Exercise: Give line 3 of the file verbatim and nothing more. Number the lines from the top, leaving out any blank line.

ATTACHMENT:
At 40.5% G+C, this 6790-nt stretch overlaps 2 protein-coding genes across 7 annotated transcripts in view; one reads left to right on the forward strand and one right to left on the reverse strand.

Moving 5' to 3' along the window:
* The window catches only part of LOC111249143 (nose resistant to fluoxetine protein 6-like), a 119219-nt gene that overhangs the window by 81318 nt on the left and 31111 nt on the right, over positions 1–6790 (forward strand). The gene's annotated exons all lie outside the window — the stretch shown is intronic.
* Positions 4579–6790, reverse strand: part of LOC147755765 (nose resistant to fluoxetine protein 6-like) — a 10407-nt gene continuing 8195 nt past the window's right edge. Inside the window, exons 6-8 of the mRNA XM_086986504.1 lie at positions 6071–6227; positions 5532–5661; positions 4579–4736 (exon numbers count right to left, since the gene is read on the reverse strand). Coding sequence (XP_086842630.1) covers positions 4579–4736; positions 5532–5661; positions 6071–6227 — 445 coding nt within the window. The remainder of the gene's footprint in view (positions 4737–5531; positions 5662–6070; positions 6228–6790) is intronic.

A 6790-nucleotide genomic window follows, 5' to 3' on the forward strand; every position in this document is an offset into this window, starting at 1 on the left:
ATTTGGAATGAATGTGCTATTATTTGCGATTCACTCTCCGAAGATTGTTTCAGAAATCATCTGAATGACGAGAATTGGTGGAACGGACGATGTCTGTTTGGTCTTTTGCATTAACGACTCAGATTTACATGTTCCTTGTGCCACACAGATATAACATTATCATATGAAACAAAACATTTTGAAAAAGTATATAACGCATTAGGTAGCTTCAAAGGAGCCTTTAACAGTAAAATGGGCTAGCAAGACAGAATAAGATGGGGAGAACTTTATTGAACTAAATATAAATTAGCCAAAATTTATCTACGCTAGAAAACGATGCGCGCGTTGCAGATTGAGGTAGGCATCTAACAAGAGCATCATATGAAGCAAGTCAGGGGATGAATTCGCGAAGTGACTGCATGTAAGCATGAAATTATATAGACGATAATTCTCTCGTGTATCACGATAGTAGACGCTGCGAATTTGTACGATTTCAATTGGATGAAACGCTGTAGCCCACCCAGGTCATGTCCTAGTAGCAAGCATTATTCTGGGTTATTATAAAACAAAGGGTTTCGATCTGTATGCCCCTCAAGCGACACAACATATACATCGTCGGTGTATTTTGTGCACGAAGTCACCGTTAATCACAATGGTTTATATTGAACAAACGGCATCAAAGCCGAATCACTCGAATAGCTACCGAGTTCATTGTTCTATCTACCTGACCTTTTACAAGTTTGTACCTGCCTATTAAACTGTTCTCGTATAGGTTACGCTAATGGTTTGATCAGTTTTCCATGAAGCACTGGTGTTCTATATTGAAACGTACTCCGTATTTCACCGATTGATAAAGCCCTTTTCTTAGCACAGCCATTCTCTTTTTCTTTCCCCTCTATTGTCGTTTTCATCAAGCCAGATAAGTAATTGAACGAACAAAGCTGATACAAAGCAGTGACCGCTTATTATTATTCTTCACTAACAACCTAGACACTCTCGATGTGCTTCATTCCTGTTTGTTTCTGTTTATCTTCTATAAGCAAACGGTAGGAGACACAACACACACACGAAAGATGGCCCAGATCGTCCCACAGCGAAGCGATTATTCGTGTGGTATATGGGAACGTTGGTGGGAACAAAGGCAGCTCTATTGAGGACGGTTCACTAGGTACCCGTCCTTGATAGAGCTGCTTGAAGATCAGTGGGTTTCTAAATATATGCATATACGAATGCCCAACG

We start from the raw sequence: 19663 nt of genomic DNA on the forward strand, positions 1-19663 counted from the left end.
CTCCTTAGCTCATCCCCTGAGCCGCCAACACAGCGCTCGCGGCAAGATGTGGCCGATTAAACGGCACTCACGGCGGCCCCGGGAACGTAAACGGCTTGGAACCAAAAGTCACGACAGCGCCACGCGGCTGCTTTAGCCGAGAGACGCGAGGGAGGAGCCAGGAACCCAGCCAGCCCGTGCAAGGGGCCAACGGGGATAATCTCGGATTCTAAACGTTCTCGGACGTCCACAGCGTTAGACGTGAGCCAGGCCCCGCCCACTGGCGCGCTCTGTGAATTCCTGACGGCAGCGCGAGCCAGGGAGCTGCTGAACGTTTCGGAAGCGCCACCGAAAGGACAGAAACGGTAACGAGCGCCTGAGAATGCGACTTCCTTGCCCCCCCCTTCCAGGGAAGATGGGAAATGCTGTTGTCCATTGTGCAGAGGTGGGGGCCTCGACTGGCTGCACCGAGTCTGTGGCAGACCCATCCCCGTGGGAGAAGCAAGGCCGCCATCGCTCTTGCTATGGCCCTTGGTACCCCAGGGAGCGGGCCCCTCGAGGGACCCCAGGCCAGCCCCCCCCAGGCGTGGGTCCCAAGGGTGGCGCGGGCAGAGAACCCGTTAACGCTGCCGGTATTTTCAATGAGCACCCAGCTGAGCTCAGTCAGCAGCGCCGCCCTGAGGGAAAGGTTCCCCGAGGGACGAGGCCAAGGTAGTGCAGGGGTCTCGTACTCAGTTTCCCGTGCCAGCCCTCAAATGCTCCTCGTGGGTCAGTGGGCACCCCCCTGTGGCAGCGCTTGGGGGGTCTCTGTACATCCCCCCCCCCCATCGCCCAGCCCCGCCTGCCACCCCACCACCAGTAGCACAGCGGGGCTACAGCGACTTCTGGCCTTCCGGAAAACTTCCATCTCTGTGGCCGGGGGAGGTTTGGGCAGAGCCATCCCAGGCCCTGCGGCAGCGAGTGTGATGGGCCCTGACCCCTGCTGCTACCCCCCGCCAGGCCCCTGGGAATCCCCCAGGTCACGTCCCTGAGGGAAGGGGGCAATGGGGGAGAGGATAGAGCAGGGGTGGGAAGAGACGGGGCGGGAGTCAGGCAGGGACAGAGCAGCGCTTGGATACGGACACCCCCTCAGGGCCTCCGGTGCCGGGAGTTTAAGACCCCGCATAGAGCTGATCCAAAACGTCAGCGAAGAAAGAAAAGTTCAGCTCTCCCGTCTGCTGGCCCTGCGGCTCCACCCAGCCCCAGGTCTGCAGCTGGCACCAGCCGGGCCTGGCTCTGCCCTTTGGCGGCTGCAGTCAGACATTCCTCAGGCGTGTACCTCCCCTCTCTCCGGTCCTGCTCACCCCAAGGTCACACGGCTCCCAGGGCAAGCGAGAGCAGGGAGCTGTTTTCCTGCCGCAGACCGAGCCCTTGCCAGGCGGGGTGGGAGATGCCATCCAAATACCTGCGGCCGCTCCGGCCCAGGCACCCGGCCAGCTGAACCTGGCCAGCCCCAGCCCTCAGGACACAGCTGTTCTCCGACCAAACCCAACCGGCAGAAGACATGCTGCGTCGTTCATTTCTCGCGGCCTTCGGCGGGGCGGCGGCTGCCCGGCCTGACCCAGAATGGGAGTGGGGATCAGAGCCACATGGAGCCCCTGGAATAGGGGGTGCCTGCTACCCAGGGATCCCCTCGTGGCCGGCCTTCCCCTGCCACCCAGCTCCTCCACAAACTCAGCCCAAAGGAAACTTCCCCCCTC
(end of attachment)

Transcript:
* The window catches only part of LOC111249143 (nose resistant to fluoxetine protein 6-like), a 119219-nt gene that overhangs the window by 81318 nt on the left and 31111 nt on the right, over positions 1–6790 (forward strand). The gene's annotated exons all lie outside the window — the stretch shown is intronic.